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Old 06-16-2017, 07:59 AM
 
8,267 posts, read 9,026,722 times
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https://www.dallasnews.com/business/...-harvard-study
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Old 06-16-2017, 08:34 AM
 
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Did not read the article, but I suspect that an analysis that includes the second-highest real estate bubble in US history (2010-present), the second-greatest real estate bubble crash in US history (2007-2009), and the highest real estate bubble in US history (2000-2006) might have too many anomalies to be particularly meaningful.
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Old 06-16-2017, 08:45 AM
 
Location: garland
1,595 posts, read 1,703,515 times
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I love the cover photo depicting the soul-crushing hell of a suburban house farm.
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Old 06-16-2017, 09:16 AM
 
1,791 posts, read 1,991,020 times
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Soul crushing hell?
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Old 06-16-2017, 09:23 AM
 
8,267 posts, read 9,026,722 times
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Quote:
Originally Posted by turf3 View Post
Did not read the article, but I suspect that an analysis that includes the second-highest real estate bubble in US history (2010-present), the second-greatest real estate bubble crash in US history (2007-2009), and the highest real estate bubble in US history (2000-2006) might have too many anomalies to be particularly meaningful.
It's always better to pre-reject information that you may not agree with. Well done!


ETA - relativistic analysis between cities and portions of the country is the main thrust of the report anyway.

Last edited by EDS_; 06-16-2017 at 10:08 AM..
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Old 06-16-2017, 10:03 AM
 
122 posts, read 121,327 times
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The proliferation of luxury apartments and its long term impacts will be interesting. It feels like they'll either hit saturation, start failing leading to some blight, or continue to be successful and impact the ability of people to transition from the rental market to the housing market.
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Old 06-16-2017, 10:10 AM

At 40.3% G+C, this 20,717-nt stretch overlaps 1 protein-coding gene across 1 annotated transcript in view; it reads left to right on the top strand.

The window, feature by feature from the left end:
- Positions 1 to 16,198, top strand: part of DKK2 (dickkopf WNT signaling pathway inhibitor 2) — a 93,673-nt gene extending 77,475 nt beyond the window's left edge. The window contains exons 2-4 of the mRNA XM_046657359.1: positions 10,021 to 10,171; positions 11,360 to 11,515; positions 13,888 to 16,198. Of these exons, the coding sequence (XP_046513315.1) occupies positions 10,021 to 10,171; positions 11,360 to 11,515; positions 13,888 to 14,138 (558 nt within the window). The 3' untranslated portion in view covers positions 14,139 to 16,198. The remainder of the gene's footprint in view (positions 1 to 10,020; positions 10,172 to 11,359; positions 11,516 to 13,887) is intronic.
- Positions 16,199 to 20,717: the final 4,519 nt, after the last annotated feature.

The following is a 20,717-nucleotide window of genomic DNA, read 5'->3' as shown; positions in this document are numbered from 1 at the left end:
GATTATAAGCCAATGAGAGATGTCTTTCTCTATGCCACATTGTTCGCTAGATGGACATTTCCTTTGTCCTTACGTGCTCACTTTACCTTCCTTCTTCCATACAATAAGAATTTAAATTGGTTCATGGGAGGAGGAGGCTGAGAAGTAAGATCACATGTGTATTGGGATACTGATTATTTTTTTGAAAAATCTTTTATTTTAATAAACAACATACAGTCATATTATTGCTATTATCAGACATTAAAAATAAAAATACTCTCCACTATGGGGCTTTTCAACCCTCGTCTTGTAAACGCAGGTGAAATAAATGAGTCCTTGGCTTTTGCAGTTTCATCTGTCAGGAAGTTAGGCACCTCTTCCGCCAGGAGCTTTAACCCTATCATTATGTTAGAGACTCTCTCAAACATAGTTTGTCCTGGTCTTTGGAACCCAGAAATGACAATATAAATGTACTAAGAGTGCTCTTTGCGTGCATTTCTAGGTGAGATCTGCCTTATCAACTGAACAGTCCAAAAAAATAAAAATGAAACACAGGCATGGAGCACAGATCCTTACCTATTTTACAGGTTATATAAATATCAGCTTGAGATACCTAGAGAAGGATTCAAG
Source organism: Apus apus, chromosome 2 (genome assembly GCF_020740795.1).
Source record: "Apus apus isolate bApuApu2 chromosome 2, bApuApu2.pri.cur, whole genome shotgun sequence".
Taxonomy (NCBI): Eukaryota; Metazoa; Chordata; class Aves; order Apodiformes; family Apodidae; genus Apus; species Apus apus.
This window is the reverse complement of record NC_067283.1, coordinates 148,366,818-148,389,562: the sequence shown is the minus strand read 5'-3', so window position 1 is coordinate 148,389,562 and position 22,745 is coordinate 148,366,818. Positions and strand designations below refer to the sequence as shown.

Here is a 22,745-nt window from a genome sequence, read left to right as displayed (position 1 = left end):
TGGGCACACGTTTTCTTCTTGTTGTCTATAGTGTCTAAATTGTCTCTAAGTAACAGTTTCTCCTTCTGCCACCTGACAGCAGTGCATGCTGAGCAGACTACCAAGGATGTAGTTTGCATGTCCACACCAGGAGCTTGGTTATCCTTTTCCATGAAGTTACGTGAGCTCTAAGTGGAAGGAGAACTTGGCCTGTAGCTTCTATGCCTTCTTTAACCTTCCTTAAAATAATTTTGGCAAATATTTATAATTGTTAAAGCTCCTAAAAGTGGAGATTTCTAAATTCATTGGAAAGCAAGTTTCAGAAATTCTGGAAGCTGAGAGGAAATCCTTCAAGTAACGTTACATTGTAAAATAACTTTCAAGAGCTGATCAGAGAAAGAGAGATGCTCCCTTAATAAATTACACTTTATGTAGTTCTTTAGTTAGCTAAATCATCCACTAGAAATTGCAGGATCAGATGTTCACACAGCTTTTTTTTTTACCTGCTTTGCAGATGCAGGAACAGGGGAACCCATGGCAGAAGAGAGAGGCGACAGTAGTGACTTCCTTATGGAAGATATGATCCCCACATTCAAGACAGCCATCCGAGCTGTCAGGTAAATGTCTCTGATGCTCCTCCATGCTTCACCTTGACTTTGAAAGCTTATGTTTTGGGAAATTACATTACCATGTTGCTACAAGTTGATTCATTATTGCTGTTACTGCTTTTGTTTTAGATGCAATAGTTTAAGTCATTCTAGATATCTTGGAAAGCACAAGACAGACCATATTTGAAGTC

466 posts, read 345,462 times
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Quote:
Originally Posted by jdallas View Post
I love the cover photo depicting the soul-crushing hell of a suburban house farm.
You must live a rather pampered existence.
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Old 06-16-2017, 12:31 PM
 
2,999 posts, read 1,996,433 times
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I wish builders added more upscale 2,000-2,500 sq ft ranches on quarter acre wooded lots instead of giant 5,000 sq ft and up houses on small treeless lots.
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Old 06-16-2017, 02:00 PM
 
390 posts, read 210,654 times
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Quote:
Originally Posted by UnfairPark View Post
I wish builders added more upscale 2,000-2,500 sq ft ranches on quarter acre wooded lots instead of giant 5,000 sq ft and up houses on small treeless lots.
Until buyers and realtors stop using almighty $/sq-ft metric to price everything, this will not happen. In Frisco, a small developed lot ready to pour foundation costs upward of $250k. Say a larger size lot (assuming it is even possible with today's zoning density requirement) costs 400k and then another 350k to build a 2000 sq ft upscale home. Will anyone pay $375 per sq ft?
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Old 06-16-2017, 04:04 PM
 
Location: DFW - Coppell / Las Colinas
31,833 posts, read 36,496,386 times
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Quote:
Originally Posted by UnfairPark View Post
I wish builders added more upscale 2,000-2,500 sq ft ranches on quarter acre wooded lots instead of giant 5,000 sq ft and up houses on small treeless lots.
Land costs are almost prohibitive to build smaller houses on bigger lots today. Would you pay $250 / sqft for a new 1 story on a 1/4 acre? Most people would not especially if they were planning a family. Your market would be to wealthy older people.

Also those nice treed lots were pretty much gone after the 1980's. That's one reason the 80's homes over in the Bedford area are some of my favorites.
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